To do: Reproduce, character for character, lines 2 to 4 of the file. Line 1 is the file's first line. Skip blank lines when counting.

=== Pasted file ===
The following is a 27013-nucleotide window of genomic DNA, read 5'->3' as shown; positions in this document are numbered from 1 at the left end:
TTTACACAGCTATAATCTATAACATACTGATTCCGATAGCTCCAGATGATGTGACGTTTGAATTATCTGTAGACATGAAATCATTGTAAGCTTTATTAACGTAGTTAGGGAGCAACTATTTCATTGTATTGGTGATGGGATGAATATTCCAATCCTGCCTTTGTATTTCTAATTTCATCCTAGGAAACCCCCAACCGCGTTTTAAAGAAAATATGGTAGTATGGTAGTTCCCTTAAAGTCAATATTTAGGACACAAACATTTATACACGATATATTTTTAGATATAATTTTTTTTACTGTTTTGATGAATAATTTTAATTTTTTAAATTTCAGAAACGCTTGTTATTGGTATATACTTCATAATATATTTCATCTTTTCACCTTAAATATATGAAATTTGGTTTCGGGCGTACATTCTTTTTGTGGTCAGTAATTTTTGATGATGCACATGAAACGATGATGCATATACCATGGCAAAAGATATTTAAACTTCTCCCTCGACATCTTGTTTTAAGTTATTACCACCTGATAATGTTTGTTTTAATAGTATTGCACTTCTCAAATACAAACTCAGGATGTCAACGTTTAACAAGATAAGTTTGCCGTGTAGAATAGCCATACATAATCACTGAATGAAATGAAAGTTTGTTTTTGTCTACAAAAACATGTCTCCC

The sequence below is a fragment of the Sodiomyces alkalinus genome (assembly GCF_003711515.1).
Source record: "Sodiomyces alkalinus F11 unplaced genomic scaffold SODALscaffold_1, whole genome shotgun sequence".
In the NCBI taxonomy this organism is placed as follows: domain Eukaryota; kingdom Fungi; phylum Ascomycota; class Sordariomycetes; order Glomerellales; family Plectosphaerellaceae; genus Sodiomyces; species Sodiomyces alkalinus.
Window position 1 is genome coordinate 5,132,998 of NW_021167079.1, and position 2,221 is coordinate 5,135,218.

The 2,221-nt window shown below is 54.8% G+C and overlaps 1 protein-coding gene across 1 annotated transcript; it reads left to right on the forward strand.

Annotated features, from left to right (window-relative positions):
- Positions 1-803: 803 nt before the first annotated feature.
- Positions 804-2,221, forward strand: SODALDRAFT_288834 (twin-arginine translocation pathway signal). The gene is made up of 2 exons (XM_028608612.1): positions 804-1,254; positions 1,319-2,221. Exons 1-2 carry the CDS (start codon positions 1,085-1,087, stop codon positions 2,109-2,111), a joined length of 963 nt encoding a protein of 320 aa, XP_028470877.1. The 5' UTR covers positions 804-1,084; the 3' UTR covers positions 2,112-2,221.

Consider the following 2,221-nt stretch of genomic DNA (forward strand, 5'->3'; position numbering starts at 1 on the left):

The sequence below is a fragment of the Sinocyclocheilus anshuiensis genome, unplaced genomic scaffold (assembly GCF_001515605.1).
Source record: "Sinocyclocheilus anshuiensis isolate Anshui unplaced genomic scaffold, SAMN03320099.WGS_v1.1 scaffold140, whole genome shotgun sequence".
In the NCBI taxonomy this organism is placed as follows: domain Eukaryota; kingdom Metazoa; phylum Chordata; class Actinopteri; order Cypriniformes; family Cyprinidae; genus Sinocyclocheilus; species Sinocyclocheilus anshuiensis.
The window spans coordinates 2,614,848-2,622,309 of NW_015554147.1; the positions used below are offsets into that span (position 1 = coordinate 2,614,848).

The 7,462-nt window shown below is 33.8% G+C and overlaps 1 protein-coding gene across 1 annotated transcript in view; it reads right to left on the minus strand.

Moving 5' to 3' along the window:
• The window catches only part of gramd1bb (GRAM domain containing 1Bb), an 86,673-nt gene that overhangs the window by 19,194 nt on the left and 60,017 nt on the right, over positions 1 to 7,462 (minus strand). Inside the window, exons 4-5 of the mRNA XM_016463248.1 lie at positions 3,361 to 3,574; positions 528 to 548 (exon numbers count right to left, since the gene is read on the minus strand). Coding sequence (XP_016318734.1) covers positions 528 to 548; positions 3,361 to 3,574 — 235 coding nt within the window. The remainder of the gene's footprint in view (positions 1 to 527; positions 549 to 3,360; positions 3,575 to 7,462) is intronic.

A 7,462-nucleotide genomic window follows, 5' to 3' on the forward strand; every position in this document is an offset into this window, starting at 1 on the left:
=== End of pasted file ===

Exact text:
TTTACACAGCTATAATCTATAACATACTGATTCCGATAGCTCCAGATGATGTGACGTTTGAATTATCTGTAGACATGAAATCATTGTAAGCTTTATTAACGTAGTTAGGGAGCAACTATTTCATTGTATTGGTGATGGGATGAATATTCCAATCCTGCCTTTGTATTTCTAATTTCATCCTAGGAAACCCCCAACCGCGTTTTAAAGAAAATATGGTAGTATGGTAGTTCCCTTAAAGTCAATATTTAGGACACAAACATTTATACACGATATATTTTTAGATATAATTTTTTTTACTGTTTTGATGAATAATTTTAATTTTTTAAATTTCAGAAACGCTTGTTATTGGTATATACTTCATAATATATTTCATCTTTTCACCTTAAATATATGAAATTTGGTTTCGGGCGTACATTCTTTTTGTGGTCAGTAATTTTTGATGATGCACATGAAACGATGATGCATATACCATGGCAAAAGATATTTAAACTTCTCCCTCGACATCTTGTTTTAAGTTATTACCACCTGATAATGTTTGTTTTAATAGTATTGCACTTCTCAAATACAAACTCAGGATGTCAACGTTTAACAAGATAAGTTTGCCGTGTAGAATAGCCATACATAATCACTGAATGAAATGAAAGTTTGTTTTTGTCTACAAAAACATGTCTCCC

The sequence below is a fragment of the Sodiomyces alkalinus genome (assembly GCF_003711515.1).
Source record: "Sodiomyces alkalinus F11 unplaced genomic scaffold SODALscaffold_1, whole genome shotgun sequence".